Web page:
Good Monday Morning and Happy December.

I keep meaning to write a little something especially for those people who we may see while Meredith is out and about.

It occurred to me that some of you may be nervous, or tentative, when approaching Meredith because you aren’t sure what to say or how to say it. Let me see if I can help you out a little bit.

The first thing is don’t be worried about talking to Meredith. She enjoys meeting people and talking with people. She may be shy, but I think it helps her to feel “normal” to talk to people who aren’t with her 24/7.

Secondly, be sure to introduce yourself. If I’m with Meredith I try to casually let her know who is coming to talk to her. This works fine except, um, when I can’t remember a name. Besides, it would be a good opportunity to get your conversation going. The reason for the introduction is that she can’t see very well and even though she recognizes voices, she isn’t likely going to remember everyone’s voice.

Third, act normal. If you would normally talk about the weather, then talk about the weather. If you would normally talk about music, then talk about music. If you’re normally a dingbat, then talk like a dingbat. (Did I say that last one out loud?)

Fourth, she has a brain tumor, not stupidity. While you may not feel comfortable talking about the tumor, try to avoid dancing around the subject. She is sharper than you might be inclined to think and she will pick up on things. Besides, the stupidity is reserved for me. It is okay to talk to me like I am stupid.

Fifth, she is a stroke victim, not deaf. There is no need to shout, unless you are in fellowship hall at church and competing with the volume of the echo chamber.

Sixth, her memory is improving, but not perfect (like many of us). This will most likely come into play when you see her more than once. Don’t expect her to remember visiting with you. On the other hand, don’t be surprised if she does remember visiting you. Her memory problems will be most obvious in a prolonged conversation. It is not uncommon for her to ask the same question repeatedly. Try not to be exasperated and simply answer the question again.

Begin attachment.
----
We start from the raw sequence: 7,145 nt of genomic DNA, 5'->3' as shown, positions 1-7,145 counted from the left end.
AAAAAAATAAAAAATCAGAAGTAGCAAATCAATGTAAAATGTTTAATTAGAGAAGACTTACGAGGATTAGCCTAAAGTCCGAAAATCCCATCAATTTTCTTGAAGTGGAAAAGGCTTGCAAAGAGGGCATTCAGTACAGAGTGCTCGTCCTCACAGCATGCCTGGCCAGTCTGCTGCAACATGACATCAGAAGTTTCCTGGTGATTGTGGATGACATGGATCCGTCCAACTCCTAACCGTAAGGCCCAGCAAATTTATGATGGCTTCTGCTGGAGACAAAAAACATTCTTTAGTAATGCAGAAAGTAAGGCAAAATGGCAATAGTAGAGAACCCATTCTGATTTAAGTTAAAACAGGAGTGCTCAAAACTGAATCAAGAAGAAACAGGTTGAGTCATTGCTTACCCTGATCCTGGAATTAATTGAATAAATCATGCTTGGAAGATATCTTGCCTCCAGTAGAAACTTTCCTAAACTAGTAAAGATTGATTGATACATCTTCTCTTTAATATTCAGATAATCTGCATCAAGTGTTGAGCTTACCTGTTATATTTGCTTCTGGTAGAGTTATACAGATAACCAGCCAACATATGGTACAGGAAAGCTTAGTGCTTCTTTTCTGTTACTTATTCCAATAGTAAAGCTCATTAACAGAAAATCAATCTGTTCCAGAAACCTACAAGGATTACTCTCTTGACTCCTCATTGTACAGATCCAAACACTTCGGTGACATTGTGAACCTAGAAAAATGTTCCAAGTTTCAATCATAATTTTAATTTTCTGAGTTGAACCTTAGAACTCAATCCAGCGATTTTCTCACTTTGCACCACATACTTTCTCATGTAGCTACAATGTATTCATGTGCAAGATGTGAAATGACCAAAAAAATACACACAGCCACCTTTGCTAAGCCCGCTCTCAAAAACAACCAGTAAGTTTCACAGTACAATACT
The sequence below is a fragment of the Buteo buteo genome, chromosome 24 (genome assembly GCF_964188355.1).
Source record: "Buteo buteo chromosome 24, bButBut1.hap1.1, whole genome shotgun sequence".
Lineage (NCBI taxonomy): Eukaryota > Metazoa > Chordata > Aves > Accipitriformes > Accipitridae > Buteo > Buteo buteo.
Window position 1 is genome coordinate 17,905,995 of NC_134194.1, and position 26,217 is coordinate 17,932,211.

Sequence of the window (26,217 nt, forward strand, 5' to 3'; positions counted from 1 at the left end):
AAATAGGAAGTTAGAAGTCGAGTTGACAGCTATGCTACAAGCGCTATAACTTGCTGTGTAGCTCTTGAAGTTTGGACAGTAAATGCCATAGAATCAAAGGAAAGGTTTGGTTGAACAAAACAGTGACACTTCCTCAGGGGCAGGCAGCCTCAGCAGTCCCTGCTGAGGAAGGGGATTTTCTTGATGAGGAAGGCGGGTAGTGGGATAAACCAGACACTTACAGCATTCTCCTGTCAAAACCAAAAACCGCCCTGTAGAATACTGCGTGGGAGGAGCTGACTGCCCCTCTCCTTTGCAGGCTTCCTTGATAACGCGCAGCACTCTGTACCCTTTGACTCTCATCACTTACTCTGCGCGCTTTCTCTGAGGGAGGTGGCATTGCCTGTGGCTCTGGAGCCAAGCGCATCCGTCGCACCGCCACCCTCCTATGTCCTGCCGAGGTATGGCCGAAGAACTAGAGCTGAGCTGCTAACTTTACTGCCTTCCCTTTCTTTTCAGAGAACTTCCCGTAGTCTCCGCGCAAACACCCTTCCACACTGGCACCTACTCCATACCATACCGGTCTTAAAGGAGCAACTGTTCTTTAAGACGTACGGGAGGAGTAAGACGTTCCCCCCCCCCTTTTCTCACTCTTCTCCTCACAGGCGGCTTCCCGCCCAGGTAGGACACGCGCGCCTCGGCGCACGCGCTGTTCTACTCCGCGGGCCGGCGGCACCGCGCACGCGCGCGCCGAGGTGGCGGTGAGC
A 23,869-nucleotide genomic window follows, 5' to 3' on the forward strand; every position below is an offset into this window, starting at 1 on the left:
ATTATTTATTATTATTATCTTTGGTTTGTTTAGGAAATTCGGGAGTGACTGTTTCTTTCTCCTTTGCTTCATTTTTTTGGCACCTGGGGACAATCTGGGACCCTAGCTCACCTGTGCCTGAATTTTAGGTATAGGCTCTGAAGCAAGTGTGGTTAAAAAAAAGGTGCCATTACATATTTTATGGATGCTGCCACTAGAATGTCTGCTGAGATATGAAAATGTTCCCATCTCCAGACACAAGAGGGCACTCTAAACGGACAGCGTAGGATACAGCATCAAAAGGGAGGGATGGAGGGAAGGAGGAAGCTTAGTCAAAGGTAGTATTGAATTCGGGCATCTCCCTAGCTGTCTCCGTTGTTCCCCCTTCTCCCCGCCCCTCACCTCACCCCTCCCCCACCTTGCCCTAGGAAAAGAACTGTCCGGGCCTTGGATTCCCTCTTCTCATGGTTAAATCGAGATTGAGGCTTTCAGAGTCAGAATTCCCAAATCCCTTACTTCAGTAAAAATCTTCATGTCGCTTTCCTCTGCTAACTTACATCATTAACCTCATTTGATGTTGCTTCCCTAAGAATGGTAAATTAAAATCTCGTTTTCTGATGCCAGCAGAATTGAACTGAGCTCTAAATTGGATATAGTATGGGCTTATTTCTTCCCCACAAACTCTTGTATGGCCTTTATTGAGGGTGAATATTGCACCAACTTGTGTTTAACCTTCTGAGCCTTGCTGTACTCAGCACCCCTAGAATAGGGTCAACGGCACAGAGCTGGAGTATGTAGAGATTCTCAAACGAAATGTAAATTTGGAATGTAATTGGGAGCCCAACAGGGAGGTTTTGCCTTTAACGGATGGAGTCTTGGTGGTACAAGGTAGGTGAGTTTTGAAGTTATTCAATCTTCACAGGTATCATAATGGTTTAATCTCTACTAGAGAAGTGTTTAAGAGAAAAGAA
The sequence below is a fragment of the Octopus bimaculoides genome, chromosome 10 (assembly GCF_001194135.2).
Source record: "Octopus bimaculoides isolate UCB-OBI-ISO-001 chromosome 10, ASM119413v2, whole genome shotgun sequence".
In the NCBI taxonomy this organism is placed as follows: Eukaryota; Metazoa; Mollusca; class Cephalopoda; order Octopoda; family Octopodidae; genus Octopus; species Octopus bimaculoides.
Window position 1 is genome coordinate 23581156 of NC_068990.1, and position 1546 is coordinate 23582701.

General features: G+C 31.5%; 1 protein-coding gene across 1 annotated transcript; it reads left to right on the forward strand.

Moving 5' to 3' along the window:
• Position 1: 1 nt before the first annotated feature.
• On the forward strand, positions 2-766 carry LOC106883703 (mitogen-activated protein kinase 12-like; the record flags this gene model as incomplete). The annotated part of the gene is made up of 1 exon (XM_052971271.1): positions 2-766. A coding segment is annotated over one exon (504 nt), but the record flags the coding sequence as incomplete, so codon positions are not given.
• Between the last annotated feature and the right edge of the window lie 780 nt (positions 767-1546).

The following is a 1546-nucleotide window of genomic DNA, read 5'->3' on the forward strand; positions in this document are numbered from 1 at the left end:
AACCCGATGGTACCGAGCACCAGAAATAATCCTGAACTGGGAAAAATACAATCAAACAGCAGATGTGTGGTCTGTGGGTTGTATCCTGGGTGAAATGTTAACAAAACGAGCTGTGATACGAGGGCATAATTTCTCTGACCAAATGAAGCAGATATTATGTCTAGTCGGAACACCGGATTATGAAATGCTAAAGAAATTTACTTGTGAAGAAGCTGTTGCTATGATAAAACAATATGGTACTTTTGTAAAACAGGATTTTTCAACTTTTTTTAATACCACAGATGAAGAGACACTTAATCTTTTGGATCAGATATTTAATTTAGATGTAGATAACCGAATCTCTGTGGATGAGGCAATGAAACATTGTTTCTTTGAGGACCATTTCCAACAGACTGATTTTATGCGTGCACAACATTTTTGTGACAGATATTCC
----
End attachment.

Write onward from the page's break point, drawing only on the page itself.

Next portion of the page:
Seventh, as I mentioned before, don’t be anxious about talking to Meredith. If you feel like you’ve made some silly remark, or spoken inappropriately to her, then you will be quickly forgiven. I know that the people that she sees on the street (so to speak) are not going to converse effortlessly with Meredith and I don’t think you should worry about what you say.

She does appreciate the encouragement that comes from people telling her how far she has come since February. Now that we are out and about more, you may even notice some of the improvements without having to get updates from me or her parents. If you notice something, don’t hesitate to point it out.

I hope this helps give you some ideas about what you can do to interact with Meredith when you see her. Mostly, I want you to keep in mind that she is loved by God no matter what her current condition and because of that, she is deserving of our love as well.

Take care and God bless.

Marc

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